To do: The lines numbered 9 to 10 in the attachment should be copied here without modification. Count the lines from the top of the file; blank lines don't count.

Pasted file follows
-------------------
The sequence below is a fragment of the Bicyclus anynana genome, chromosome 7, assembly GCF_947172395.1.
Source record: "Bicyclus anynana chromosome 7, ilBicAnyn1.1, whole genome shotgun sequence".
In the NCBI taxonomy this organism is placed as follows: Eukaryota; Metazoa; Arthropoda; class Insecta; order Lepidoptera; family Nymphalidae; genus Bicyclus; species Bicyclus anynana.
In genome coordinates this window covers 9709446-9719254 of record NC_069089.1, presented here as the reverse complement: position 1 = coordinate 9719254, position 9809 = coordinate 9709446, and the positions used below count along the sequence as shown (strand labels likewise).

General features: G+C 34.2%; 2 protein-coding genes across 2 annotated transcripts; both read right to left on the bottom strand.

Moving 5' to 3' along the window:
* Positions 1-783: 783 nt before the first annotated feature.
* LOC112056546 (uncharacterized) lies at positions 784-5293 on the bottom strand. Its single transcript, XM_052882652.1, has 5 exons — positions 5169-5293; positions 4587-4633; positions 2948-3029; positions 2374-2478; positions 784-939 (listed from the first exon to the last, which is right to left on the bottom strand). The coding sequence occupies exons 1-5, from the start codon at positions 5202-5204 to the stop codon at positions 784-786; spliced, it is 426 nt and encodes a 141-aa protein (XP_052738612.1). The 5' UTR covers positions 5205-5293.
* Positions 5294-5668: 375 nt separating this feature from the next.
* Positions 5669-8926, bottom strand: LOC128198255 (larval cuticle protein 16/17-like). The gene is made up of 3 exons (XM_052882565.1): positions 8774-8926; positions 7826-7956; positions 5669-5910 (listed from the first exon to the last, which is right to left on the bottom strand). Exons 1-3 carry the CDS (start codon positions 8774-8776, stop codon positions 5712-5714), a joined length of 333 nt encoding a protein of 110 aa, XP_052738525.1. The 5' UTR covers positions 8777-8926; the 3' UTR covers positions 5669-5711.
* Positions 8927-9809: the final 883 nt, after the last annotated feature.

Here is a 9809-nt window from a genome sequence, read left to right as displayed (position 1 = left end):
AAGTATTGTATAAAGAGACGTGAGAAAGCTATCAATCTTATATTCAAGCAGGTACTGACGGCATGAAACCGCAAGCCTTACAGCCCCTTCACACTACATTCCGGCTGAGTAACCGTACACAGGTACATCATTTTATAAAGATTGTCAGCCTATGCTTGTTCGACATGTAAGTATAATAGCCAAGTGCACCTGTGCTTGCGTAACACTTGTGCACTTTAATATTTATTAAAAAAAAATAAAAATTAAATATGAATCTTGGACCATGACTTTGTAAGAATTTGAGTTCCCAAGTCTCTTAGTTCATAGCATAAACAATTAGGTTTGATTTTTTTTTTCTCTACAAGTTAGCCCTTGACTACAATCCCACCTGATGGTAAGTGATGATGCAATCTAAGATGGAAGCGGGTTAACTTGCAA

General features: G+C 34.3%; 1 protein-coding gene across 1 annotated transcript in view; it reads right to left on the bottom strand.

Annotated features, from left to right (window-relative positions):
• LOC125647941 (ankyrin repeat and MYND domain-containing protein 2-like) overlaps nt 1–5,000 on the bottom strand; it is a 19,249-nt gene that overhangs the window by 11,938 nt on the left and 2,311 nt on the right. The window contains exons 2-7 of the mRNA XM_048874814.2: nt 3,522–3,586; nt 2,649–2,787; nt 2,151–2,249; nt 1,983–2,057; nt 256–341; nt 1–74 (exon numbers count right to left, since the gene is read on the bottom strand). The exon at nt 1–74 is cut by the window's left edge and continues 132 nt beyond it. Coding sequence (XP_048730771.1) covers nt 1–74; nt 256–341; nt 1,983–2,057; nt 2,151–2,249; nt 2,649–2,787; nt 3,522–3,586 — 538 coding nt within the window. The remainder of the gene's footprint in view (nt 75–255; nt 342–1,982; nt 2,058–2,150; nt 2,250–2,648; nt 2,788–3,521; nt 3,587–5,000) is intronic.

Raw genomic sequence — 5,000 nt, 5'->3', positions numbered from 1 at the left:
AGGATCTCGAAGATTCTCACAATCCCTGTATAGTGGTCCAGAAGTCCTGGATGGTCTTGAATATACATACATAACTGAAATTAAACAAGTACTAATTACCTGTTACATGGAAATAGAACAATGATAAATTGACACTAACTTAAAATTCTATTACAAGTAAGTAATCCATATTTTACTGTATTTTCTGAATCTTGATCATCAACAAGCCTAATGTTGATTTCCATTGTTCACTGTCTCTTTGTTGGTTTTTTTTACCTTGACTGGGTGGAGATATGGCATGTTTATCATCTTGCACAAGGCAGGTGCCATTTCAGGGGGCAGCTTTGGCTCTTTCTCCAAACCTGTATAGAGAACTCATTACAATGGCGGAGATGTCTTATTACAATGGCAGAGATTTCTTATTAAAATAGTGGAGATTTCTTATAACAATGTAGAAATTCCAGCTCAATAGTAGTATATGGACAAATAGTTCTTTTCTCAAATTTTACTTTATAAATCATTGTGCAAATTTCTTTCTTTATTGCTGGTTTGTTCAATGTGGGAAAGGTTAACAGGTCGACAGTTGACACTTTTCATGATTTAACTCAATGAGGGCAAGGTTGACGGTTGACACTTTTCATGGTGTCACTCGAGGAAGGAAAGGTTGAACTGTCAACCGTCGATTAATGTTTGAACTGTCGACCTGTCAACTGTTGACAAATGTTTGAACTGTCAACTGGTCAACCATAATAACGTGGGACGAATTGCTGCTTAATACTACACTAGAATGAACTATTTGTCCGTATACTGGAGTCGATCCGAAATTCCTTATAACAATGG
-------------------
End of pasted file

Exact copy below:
* Positions 5294-5668: 375 nt separating this feature from the next.
* Positions 5669-8926, bottom strand: LOC128198255 (larval cuticle protein 16/17-like). The gene is made up of 3 exons (XM_052882565.1): positions 8774-8926; positions 7826-7956; positions 5669-5910 (listed from the first exon to the last, which is right to left on the bottom strand). Exons 1-3 carry the CDS (start codon positions 8774-8776, stop codon positions 5712-5714), a joined length of 333 nt encoding a protein of 110 aa, XP_052738525.1. The 5' UTR covers positions 8777-8926; the 3' UTR covers positions 5669-5711.